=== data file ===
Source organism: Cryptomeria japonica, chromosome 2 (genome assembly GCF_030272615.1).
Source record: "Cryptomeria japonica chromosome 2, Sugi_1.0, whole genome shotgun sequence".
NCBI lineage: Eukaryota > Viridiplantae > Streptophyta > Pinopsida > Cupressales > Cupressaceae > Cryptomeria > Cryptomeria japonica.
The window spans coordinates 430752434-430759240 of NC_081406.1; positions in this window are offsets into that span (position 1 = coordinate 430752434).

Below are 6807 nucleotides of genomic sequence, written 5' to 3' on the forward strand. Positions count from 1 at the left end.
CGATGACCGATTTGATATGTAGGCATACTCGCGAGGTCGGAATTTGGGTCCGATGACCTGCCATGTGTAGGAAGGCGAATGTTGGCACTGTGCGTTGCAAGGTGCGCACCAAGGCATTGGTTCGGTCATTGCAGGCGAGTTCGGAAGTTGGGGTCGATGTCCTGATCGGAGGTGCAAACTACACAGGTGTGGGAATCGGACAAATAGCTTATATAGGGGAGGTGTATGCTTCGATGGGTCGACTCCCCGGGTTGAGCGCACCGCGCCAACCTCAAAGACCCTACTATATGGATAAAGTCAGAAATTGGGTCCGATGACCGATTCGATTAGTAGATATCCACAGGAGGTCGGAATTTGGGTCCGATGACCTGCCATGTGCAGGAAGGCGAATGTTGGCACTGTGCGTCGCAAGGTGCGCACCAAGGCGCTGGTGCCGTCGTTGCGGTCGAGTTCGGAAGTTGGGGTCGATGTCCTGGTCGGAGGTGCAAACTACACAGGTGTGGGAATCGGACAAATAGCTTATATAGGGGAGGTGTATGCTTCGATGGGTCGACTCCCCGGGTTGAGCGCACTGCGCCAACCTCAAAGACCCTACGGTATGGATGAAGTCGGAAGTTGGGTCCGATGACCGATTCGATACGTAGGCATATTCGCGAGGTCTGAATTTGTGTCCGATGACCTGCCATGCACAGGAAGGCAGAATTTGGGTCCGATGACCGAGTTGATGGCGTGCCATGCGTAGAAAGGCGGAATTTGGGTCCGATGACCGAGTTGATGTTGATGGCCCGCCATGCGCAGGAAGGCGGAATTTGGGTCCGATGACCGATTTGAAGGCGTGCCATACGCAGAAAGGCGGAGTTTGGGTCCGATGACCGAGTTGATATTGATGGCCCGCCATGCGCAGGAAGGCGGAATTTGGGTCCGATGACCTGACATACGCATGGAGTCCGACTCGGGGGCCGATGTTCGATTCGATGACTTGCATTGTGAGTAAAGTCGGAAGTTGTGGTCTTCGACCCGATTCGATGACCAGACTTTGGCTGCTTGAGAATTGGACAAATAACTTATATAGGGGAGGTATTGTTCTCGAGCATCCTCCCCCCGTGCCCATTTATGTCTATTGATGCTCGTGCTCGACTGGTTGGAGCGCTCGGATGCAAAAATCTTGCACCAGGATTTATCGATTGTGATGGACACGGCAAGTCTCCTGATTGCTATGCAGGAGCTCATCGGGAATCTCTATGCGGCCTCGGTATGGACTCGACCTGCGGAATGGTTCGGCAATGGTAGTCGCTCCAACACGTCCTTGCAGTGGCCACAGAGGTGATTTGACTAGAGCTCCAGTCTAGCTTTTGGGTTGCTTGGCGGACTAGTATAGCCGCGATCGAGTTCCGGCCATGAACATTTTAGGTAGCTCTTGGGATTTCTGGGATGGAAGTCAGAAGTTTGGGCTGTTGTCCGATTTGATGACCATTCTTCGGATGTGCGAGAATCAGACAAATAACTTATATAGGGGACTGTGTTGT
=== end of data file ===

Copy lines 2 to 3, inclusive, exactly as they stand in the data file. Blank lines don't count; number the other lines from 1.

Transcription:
Source record: "Cryptomeria japonica chromosome 2, Sugi_1.0, whole genome shotgun sequence".
NCBI lineage: Eukaryota > Viridiplantae > Streptophyta > Pinopsida > Cupressales > Cupressaceae > Cryptomeria > Cryptomeria japonica.